There are two elements that make the game a bit different from the standard Doom template, and that’s the emphasis on combos and the lives system. As you kill more enemies, a combo meter builds up, and if you chain together enough of them in a row you can do a Chain Finisher that can wipe out all the remaining enemies on-screen. You’ll have plenty of opportunities to do this, as Wrack likes to throw lots of enemies at you in every level, sometimes filling the screen with them. Enemy types range from smaller mechanical spiders to huge robots that can damage you by pounding the ground. One thing that’s important to point out is that the Chain Finisher control doesn’t seem to be bound by default, so I didn’t figure out how to properly utilize the combo system until close to the end of the campaign.

Wrack also incorporates lives, similar to Mega Man and Contra. When you die you can instantly press F to respawn, but you will either start at the beginning of the level or the last checkpoint reached. This seems fair as the checkpoints are well spaced out, though you can also quick save at any time so sometimes it did feel like this negated the purpose of having lives. Final Boss has said they are figuring out the best way to tweak the ability to quick save so that lives don’t seem less throwaway, and I’m interested to see how they manage it in the final release. In a similar nod to both of the aforementioned games, the boss battles in each level has attacks that are pattern based and players must figure out how the patterns work to defeat them. On the easier difficulties I noticed that the game tended to give you the answer to the patterns right in the middle of the action, and I’m hoping it is either disabled or can be turned off on the harder difficulties as it doesn’t make sense to give all of that information away.

The game looks great and runs smoothly, and compared to most beta’s Wrack is a lot more stable. Although there is one enemy type that is still missing its full animations, the majority of them animate smoothly and I never encountered any framerate drops. I did have one instance in the Recycling Plant where I fell through the world and had to reload, but was unable to replicate this on subsequent play-throughs and think I must have just encountered a random crash. As you can probably tell, everything is cel-shaded and this gives the game a very distinctive look. The use of color works really well and gives Wrack a much different feel from the drab sci-fi shooters that have flooded the market over the past decade. I’ve also noticed that some of the animations and color filters used when you get power-ups has changed from one build to the next, so it seems like the team is still trying to get the right balance down.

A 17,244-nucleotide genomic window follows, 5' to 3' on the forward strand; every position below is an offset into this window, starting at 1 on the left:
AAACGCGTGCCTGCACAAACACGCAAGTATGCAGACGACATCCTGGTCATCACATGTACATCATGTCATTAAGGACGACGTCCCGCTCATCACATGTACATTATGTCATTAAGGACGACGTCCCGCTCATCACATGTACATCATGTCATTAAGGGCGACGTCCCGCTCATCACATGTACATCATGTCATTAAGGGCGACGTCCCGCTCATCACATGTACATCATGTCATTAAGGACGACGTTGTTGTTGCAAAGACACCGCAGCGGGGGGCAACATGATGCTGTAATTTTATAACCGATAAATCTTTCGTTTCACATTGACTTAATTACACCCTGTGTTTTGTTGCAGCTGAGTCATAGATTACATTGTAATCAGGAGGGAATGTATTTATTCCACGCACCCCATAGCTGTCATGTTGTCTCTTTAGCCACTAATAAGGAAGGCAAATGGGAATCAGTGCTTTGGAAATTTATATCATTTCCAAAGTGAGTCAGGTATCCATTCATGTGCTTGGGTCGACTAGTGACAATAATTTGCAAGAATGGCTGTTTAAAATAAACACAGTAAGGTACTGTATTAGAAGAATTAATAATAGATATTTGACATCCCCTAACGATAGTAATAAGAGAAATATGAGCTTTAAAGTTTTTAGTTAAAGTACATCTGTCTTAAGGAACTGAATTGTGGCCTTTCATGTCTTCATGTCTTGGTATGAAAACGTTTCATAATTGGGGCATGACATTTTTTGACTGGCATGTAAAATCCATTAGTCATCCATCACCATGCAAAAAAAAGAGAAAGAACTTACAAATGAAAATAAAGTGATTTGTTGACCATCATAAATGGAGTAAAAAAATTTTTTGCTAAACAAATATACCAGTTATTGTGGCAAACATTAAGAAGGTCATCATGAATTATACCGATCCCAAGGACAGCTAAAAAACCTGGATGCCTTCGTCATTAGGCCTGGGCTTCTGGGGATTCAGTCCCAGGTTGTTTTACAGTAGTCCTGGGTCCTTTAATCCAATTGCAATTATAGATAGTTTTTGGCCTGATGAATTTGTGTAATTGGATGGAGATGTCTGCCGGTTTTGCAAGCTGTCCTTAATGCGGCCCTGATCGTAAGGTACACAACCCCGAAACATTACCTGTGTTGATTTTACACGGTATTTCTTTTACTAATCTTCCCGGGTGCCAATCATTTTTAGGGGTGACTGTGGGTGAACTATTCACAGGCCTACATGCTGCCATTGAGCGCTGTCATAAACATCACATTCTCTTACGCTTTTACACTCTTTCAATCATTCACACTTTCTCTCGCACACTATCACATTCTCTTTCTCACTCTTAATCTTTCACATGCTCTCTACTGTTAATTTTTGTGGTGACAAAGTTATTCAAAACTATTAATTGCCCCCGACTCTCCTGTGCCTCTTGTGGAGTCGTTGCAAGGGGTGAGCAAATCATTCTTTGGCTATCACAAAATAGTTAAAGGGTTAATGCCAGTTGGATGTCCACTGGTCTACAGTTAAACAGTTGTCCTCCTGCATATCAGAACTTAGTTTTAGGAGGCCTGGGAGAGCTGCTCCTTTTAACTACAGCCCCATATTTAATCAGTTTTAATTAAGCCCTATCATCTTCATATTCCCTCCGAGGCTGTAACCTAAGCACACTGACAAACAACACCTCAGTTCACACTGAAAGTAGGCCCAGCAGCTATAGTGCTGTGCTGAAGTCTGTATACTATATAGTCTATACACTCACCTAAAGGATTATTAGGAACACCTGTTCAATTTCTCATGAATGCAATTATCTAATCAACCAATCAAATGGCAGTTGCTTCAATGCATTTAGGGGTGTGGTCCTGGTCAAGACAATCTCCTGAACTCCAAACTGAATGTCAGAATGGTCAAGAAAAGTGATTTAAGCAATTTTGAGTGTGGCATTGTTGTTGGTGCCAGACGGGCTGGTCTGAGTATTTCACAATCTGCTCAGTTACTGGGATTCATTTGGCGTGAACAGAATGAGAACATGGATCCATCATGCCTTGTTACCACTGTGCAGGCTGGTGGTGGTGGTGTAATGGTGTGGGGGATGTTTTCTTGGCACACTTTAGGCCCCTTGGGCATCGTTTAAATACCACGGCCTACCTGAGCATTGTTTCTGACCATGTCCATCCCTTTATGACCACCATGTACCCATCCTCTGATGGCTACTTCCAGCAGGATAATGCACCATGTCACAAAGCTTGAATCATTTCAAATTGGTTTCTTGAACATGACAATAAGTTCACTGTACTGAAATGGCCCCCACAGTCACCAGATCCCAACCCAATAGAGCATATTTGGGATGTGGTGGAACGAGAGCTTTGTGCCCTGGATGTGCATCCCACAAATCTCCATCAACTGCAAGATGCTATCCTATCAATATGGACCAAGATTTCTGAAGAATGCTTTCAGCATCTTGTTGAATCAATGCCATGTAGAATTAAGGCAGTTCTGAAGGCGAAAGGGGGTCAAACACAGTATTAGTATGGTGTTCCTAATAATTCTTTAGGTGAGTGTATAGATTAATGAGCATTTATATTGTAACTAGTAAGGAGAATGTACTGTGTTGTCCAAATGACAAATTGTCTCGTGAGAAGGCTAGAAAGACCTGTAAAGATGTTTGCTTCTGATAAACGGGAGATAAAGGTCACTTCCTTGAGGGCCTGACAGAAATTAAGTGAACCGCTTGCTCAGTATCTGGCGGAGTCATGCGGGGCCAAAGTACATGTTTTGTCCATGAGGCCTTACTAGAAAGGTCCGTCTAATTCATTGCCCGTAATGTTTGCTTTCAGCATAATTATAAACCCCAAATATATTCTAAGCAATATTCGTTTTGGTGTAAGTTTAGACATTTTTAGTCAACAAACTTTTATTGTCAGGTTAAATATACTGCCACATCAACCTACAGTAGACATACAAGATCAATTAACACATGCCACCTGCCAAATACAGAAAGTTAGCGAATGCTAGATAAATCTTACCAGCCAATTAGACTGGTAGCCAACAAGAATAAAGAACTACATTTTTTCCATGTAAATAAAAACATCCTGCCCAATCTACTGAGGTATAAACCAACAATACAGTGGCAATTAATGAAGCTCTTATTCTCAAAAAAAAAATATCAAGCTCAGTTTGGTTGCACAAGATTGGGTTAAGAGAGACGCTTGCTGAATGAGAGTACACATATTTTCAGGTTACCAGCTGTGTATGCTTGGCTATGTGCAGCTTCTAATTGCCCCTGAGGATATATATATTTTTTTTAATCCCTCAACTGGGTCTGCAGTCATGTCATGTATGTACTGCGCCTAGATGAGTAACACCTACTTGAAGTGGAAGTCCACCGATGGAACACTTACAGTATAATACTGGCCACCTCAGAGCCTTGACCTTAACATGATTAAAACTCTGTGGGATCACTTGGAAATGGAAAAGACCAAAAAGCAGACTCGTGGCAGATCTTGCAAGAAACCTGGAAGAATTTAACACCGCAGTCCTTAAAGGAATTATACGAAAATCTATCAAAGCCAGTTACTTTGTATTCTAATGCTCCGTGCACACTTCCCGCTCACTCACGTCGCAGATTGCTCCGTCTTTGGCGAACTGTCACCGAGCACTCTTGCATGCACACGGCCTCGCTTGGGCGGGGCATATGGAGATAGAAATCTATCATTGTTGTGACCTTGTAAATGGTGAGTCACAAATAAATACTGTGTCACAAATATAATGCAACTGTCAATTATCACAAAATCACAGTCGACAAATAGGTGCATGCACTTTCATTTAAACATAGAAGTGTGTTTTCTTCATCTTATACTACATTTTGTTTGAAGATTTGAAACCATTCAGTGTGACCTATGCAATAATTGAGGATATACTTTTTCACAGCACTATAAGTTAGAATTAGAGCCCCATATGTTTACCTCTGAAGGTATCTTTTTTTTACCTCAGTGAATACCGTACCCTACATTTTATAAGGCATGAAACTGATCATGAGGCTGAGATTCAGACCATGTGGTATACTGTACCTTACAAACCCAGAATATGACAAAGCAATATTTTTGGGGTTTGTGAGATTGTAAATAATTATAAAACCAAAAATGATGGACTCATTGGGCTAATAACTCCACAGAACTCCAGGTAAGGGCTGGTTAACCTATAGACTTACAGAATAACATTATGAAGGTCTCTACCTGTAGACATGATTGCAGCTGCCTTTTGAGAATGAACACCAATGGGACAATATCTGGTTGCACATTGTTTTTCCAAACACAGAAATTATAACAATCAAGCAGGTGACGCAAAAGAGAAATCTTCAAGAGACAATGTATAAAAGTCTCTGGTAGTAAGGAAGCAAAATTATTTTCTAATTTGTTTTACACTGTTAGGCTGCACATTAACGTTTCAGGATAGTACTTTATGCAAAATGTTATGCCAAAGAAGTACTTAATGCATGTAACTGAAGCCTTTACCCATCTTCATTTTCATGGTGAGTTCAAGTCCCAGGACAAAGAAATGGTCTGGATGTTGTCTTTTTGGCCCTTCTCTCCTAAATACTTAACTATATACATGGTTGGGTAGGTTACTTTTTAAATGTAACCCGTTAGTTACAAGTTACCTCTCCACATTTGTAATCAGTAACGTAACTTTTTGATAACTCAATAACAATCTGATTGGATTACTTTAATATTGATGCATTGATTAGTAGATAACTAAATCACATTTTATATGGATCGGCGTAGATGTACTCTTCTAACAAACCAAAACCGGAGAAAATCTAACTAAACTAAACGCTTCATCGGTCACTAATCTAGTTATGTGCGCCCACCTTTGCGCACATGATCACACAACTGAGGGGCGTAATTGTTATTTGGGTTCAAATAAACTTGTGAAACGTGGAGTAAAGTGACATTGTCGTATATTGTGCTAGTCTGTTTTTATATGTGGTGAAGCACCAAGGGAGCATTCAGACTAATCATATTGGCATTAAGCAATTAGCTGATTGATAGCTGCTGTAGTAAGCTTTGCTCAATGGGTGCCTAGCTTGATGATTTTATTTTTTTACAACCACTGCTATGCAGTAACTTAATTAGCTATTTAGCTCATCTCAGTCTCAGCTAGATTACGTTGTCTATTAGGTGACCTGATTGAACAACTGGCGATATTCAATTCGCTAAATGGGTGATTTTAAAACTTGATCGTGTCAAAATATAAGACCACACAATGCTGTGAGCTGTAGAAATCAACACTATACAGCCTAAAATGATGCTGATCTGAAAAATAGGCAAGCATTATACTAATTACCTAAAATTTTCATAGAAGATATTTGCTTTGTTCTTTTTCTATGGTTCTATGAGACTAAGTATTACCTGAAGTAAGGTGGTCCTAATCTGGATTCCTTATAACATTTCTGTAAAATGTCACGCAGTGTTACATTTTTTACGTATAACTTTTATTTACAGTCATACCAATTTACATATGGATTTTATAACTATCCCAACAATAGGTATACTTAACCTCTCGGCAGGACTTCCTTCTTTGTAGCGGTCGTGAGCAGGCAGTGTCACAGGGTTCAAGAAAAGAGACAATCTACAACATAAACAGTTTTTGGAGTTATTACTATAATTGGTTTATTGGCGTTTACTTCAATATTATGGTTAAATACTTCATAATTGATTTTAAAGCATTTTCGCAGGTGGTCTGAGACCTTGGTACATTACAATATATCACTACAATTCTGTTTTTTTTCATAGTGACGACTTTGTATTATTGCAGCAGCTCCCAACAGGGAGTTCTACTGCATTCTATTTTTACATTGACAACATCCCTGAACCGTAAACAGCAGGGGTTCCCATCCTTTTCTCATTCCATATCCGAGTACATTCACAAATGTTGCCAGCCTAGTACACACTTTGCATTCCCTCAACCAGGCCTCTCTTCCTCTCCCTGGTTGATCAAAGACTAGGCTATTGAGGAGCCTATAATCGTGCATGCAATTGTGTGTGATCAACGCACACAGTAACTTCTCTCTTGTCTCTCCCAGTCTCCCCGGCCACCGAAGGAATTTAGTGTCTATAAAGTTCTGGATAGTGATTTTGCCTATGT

Sound design is important in an FPS as it allows you to figure out where enemies are coming from. Wrack handles this nicely, as each enemy has a different sound effect and when you hear the ticking of a kamikaze spider it’s easy to figure out where they’re coming from. Given that this is a sci-fi shooter the sound effects and background music fit the theme, and there are a number of music tracks that got me pumped up for the enemy onslaught that I was about to encounter. There were a few sections where the audio levels got weird and the music suddenly seemed to get much louder unexpectedly. I’m not sure if this was caused by something in-game or by my specific hardware setup though, and will see if it still happens once the final build is available.

I’ll go more in-depth into some of the mechanics along with the Score Attack, Time Attack, and Level Editor once the final build is out around the end of this month. But based on the time I’ve spent with Wrack so far, it’s really fun to play and strikes a great balance between the old-school Doom gameplay and combo/score elements of arcade games. There’s still some additional polish and tweaking needed in the coming weeks, and I’ll be interested to see just how much of a challenge the AI puts up on the harder difficulties. But I’m definitely impressed from these Early Access builds how much this small team has been able to put together, and think there’s real potential for Wrack to gain a decent fan base on Steam.